Youth has always been a very difficult to approach TG for marketers and they are in a constant quest of reinventing reliable ways to connect with this effervescent target group.
How to influence these young buyers remains a question of great importance always. WSJ reports that teens do not email, the best way to get through to them is innovative texting. And few brands are doing just that to experience stupendous success.
As per a global survey it is revealed that texting is the dominant daily mode of communication between teens and all those with whom they communicate.
The volume of texting among teens has risen from 50 texts a day in 2009 to 60 texts for the median teen text user.
March data on teenage internet users in the US from Common Sense Media, a non profit that advocates for kids and families, shows that adolescents do not prefer electronics to face-to-face contact.
Nearly half of 13- to 17-year-old respondents said their favourite way to communicate with friends was in person. Texting was a close second, though, with one-third saying they preferred it.
Among those who liked texting better, 30% said it was the quickest way to communicate, 23% said it was easiest and 16% said it gave them more time to think about how to respond. For those who preferred face-to-face communication, 38% indicated that it was more fun, while 29% said they could better understand what people mean in person.
According to WSJ brands like Vans and Charlotte Russe are finding that teens respond to marketing texts with alacrity and with far higher response rates than other methods.
Resulted, "Forward 2 ur girls!" urged the text message last week. Using the text-speak that many teens see as their own secret code, trendy retailer Charlotte Russe was inviting customers to a "Happy Hour"—a late-afternoon sale offering $1 sunglasses for every $30 purchase.
These high fashion brands are following teens with their innovative images and videos to lure them into making a purchase.
a research by Pew Internet & American Life Project found that 63% of all teens say they exchange text messages every day with people in their lives, including their parents. Also, nearly half of all teens send and receive text messages with friends daily.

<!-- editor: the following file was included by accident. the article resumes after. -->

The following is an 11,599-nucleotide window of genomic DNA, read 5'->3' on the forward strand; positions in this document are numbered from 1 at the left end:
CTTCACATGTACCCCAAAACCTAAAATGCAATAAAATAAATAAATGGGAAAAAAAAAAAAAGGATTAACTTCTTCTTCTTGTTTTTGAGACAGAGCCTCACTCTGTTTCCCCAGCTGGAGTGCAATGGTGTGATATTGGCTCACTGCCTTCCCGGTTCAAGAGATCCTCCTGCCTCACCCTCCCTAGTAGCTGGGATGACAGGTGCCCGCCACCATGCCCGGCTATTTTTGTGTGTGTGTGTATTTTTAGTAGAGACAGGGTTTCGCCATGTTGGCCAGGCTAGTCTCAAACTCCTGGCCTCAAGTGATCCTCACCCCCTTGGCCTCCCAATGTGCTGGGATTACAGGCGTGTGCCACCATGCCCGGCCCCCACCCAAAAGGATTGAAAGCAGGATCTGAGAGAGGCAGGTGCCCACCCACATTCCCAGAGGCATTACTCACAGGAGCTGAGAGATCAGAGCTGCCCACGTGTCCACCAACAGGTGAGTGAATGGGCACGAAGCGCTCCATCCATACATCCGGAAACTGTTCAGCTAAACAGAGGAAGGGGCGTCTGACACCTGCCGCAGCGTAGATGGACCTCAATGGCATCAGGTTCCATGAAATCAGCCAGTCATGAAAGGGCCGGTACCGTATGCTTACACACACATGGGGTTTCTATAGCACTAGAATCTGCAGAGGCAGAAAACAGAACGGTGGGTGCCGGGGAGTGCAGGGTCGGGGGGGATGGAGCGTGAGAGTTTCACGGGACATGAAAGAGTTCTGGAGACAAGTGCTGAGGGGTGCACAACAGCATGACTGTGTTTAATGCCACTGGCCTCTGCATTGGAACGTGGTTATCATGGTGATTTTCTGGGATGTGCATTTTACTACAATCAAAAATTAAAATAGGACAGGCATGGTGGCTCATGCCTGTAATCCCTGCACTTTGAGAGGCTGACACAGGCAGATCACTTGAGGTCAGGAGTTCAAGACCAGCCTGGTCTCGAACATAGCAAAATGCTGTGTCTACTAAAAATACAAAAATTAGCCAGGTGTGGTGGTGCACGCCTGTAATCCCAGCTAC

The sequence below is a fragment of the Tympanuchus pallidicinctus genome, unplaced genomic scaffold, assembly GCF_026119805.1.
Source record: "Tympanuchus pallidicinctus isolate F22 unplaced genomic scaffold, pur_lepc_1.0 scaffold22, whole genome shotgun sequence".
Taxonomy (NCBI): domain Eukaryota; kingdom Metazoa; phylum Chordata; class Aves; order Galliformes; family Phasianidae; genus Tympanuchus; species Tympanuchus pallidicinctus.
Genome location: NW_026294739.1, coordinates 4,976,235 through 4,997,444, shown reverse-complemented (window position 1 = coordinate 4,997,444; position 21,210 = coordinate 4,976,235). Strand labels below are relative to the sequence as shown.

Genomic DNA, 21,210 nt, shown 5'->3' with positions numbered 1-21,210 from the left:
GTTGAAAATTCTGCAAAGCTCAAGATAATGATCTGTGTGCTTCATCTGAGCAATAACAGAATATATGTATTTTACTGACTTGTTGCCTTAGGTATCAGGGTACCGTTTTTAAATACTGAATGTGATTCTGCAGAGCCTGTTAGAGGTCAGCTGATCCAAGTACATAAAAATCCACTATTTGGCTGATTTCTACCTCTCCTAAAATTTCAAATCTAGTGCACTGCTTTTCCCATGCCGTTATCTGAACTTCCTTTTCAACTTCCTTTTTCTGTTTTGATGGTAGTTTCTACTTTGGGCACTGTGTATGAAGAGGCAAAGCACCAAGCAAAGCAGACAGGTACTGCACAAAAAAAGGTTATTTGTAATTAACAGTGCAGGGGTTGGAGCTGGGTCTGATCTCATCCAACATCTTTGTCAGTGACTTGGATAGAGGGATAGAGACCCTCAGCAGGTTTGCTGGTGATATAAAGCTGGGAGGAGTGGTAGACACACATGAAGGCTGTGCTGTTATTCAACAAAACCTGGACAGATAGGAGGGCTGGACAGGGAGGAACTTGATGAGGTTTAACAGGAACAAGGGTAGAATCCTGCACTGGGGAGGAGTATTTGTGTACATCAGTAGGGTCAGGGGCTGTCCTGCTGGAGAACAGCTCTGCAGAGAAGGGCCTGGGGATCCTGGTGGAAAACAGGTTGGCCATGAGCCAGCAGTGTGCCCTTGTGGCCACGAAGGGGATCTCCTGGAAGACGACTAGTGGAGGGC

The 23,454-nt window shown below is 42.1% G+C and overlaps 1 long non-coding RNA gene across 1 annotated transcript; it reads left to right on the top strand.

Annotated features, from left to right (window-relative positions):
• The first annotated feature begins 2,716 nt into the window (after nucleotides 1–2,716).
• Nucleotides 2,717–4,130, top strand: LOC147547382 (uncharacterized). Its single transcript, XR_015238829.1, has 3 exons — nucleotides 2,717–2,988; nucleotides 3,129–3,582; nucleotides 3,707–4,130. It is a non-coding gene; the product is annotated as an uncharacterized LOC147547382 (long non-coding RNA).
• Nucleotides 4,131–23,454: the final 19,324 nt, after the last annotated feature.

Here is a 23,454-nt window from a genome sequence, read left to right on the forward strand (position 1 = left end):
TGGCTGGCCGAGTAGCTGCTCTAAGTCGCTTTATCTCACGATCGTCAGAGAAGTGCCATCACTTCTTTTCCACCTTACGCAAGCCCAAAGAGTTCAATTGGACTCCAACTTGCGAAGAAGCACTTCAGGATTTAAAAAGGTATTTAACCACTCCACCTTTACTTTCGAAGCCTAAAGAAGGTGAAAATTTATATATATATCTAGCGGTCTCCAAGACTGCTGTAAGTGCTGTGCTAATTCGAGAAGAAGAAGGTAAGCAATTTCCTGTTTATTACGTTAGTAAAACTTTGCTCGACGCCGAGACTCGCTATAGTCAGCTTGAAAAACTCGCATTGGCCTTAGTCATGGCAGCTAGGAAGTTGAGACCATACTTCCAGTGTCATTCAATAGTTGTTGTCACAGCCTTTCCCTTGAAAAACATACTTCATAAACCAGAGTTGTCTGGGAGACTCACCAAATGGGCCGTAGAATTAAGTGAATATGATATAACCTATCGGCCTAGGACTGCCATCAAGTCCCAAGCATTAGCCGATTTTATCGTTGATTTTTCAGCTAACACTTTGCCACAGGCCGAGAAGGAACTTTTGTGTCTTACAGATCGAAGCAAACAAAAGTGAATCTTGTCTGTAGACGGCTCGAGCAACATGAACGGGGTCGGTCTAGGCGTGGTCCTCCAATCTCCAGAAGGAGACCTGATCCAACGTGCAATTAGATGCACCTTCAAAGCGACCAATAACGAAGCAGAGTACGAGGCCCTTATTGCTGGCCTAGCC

For teens, cell phones appear to correlate with social privilege. Nearly 90% of older teens (aged 14-17) have a cell phone, while just less than 60% of 12- to 13-year-olds have a cell phone. White teens are most likely to have a cell phone (81%), vs. 72% of black teens and 63% of Hispanic teens.
More than 90% of teens from households earning $75,000 or more annually have a cell phone, compared with 62% of teens from households earning less than $30,000 per year. Also, teens who live in the suburbs or whose parents graduated from college are most likely to have a cell phone.
Only about one in four U.S. teens currently uses a smartphone, says Pew, in contrast to about 46% of U.S. adults. Interestingly, Pew found that smartphone-using teens are slightly less likely than teens with simpler feature phones to have recently used a computer to access the Internet. However, teens with smartphones also are "substantially more likely than other teens to have used a tablet computer to go online in the last 30 days."
This rapid rise in texting has led to confrontation as parents and schools try to control cell phone use. The report finds that parents are trying a variety of ways, from monitoring content to limiting the time of day or number of minutes children may talk or text. Many parents surveyed — 62 percent — say they've taken away their child's cell phone as punishment, though Lenhart says this can backfire: Parents often give children cell phones to keep track of their whereabouts, and don't like giving up that easy access.